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Southard v. New Jersey Manufacturers Insurance Co.

July 22, 2009

BEVERLY SOUTHARD AND CHARLES SOUTHARD, PLAINTIFFS-APPELLANTS,
v.
NEW JERSEY MANUFACTURERS INSURANCE COMPANY, DEFENDANT-RESPONDENT.



On appeal from Superior Court of New Jersey, Law Division, Burlington County, Docket No. L-0539-06.

Per curiam.

NOT FOR PUBLICATION WITHOUT THE APPROVAL OF THE APPELLATE DIVISION

Argued January 13, 2009

Before Judges Fuentes, Gilroy and Chambers.

Plaintiff*fn1 Beverly Southard appeals from the order of the Law Division dismissing her lawsuit against defendant New Jersey Manufacturers Insurance Company, (NJM) seeking uninsured motorist (UM) coverage. The trial court granted NJM's summary judgment motion finding that plaintiff failed to provide the carrier, in a timely manner, with the information necessary to verify the legitimacy of the claim. We affirm.

Because the trial court decided this case as a matter of law in favor of NJM, we will recite all salient facts in the light most favorable to plaintiff. Brill v. Guardian Life Ins. Co. of Am., 142 N.J. 520, 523 (1995).

On April 13, 2001, plaintiff, her husband and son were passengers on a New York Transit bus in Manhattan. Plaintiff claims the bus pulled over to the curb to drop off passengers and pick up new passengers. As it pulled away from the curb into the lane of traffic on 48th Street, the bus collided with an unidentified vehicle. According to plaintiff, she did not see this vehicle before the collision, and only saw the car very briefly immediately after the accident.

The "phantom" vehicle was damaged on the passenger side, rear quarter panel. There was no police report of the accident, and no New York Transit incident report documenting the event. At her deposition, plaintiff confirmed that she was never questioned about the accident by anyone associated with the New York Transit Authority or the New York City Police Department. In fact, no one called the police at the time of the accident. According to plaintiff, neither the bus driver nor the driver of the unidentified vehicle ever got out of their respective vehicles or spoke to each other.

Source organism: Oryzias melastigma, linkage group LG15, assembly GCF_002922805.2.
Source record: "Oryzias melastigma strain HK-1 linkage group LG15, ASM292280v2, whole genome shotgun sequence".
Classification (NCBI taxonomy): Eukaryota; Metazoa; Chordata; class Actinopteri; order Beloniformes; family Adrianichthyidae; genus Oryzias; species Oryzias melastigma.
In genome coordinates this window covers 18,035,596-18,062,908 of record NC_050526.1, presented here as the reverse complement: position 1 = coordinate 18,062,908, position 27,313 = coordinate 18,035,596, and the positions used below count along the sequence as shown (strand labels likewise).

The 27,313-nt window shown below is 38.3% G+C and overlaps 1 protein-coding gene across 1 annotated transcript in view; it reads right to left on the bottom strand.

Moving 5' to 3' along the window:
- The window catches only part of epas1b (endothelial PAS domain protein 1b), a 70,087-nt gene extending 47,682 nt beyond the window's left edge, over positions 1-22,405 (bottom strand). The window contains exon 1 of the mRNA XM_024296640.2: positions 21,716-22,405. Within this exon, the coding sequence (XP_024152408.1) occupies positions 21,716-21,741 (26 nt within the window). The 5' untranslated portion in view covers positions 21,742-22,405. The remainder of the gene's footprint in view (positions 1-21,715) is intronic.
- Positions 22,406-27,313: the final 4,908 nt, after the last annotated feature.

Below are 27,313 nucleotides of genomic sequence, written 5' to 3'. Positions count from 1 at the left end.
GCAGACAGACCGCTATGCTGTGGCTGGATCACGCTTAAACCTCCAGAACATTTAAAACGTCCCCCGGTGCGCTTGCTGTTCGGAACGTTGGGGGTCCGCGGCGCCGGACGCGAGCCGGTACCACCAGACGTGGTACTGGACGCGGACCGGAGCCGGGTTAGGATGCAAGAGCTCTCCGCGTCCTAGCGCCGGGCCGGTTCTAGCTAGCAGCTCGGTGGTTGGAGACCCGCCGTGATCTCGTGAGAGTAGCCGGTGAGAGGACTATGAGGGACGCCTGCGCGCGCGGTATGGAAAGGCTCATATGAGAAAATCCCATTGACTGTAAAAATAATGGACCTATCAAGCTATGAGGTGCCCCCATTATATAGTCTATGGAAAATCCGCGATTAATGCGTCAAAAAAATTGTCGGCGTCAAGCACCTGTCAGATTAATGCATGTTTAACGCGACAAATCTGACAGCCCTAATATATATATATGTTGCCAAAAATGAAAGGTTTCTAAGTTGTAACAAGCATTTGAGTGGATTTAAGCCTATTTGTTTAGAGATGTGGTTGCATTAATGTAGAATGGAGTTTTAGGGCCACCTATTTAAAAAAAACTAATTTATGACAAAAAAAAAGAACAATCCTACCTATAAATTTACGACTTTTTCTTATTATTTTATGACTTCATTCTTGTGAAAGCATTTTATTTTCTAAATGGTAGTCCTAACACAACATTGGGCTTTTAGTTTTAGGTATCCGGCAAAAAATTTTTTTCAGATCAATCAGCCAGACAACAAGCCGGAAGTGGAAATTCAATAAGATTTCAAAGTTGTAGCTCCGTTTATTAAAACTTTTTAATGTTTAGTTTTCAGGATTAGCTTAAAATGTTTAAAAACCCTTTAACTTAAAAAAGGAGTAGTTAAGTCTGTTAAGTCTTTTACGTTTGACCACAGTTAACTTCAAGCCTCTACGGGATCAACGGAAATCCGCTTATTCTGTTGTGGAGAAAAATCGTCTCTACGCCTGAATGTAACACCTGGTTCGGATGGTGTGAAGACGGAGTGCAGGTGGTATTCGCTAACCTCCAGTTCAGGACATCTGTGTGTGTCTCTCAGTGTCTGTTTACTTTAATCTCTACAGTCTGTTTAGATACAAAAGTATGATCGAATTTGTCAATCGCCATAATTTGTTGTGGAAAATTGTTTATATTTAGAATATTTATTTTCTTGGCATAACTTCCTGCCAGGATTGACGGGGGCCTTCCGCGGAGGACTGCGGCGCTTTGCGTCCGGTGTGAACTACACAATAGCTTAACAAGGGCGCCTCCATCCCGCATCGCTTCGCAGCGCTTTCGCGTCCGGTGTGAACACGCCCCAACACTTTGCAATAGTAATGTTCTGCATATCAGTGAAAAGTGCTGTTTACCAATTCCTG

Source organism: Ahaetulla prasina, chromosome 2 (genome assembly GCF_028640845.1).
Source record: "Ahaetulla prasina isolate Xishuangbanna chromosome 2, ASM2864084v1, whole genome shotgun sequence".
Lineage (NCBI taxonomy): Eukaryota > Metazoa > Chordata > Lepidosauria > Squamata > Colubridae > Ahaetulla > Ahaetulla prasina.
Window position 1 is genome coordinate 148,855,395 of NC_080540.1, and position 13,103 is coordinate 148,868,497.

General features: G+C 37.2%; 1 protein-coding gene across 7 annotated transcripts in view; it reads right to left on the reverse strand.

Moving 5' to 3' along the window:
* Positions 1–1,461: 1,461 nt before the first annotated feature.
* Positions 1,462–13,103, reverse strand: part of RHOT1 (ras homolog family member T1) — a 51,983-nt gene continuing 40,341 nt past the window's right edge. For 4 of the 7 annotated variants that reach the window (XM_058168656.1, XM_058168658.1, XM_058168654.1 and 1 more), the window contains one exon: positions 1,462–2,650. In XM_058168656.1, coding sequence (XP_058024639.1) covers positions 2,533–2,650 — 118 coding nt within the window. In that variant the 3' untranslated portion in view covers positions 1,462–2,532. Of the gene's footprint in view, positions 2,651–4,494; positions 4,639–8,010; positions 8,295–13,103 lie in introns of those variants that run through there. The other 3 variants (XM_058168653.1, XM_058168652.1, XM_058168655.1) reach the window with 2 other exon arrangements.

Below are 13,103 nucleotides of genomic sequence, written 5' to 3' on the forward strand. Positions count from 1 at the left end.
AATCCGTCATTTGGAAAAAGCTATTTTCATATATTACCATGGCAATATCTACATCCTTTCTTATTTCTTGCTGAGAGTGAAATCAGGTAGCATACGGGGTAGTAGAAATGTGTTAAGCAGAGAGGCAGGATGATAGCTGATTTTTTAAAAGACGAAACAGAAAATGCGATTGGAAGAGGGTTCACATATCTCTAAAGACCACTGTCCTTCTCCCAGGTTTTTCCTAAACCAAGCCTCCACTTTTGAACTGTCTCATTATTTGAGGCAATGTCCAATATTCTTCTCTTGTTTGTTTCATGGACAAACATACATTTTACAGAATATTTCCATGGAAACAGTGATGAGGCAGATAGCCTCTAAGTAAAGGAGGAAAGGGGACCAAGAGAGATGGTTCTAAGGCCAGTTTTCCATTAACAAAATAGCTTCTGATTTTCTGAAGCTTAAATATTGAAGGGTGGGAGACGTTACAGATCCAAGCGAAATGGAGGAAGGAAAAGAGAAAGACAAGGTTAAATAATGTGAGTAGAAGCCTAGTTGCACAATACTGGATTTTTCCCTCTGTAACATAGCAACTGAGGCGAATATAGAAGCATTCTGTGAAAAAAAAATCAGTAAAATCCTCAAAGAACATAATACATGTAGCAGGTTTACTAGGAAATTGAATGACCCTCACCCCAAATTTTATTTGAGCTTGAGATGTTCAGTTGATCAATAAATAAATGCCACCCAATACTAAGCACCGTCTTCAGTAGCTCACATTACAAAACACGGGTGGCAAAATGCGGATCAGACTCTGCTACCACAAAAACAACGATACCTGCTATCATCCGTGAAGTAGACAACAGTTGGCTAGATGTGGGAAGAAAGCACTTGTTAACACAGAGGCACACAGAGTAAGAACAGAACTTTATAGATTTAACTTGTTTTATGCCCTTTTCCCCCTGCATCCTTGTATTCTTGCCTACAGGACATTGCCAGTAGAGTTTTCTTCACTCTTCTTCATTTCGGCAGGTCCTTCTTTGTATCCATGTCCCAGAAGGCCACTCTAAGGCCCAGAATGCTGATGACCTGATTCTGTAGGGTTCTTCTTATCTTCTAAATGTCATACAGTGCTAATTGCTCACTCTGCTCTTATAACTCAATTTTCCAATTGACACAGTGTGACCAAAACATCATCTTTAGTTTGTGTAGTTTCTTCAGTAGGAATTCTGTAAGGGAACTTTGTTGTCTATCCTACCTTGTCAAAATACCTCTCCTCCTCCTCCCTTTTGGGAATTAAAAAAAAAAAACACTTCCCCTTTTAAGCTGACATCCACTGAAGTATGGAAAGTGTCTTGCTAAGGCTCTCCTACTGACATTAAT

Although she did not sustain any visible injuries, plaintiff felt stiff shortly after the accident. As she and her family walked through Central Park, her symptoms increased in severity, causing her to cut her trip short.

At the time of the accident, plaintiff had a personal automobile insurance policy with NJM. On August 21, 2001, four days after the accident, plaintiff gave NJM notice of the accident by telephone. On September 12, 2001, plaintiff, through her attorney, filed a formal application for Personal Injury Protection (PIP) benefits.

By letter dated January 28, 2002, NJM advised plaintiff that her maximum PIP medical benefit coverage had been exhausted by a previous medical provider. On February 25, 2002, plaintiff requested additional information on the question of exhaustion.

Sixteen months after the accident, plaintiff advised NJM that she was seeking UM benefits. In a letter dated July 23, 2002, plaintiff's counsel gave a brief description of the accident and, for the first time, indicated that the "unknown vehicle" that cut off the bus had "New York Tag #FY66073." With respect to this information, plaintiff's counsel wrote: "We have completed a search on the aforementioned tag which came back unknown. We have written to the New York Transit Bus company for a report as to the incident, however, to date we have not received a response."

NJM responded in August 2002, requesting that plaintiff provide all pertinent information, including, but not limited to, police accident reports and incident reports from the New York Transit Bus Company. In response, plaintiff's counsel sent NJM a settlement brochure dated September 2002, containing an undated inquiry to the New York State Department of Motor Vehicles for insurance information on a "gold/tan Infinity with license plate FY66073." The Department of Motor Vehicles responded that it had no record of the license plate on file. According to plaintiff, this license plate number was given to her by a passenger on the bus. Plaintiff also provided a handwritten piece of paper with the plate number and the bus number, and dates for certain medical tests she had after the accident.

On October 23, 2002, NJM sent plaintiff a letter declining UM coverage. The letter noted that under Part G of plaintiff's policy, NJM had no duty to provide UM coverage unless there has ...


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